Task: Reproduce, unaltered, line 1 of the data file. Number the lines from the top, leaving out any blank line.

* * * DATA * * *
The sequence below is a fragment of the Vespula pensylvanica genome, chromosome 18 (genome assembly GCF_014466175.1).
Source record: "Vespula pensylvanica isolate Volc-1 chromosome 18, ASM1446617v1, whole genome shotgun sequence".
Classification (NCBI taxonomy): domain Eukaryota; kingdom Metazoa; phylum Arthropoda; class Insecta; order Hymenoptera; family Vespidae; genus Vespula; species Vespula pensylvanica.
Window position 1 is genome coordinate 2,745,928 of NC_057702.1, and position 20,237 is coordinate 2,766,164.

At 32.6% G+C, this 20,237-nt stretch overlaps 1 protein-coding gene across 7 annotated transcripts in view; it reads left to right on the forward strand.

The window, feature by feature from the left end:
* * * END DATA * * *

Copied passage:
The sequence below is a fragment of the Vespula pensylvanica genome, chromosome 18 (genome assembly GCF_014466175.1).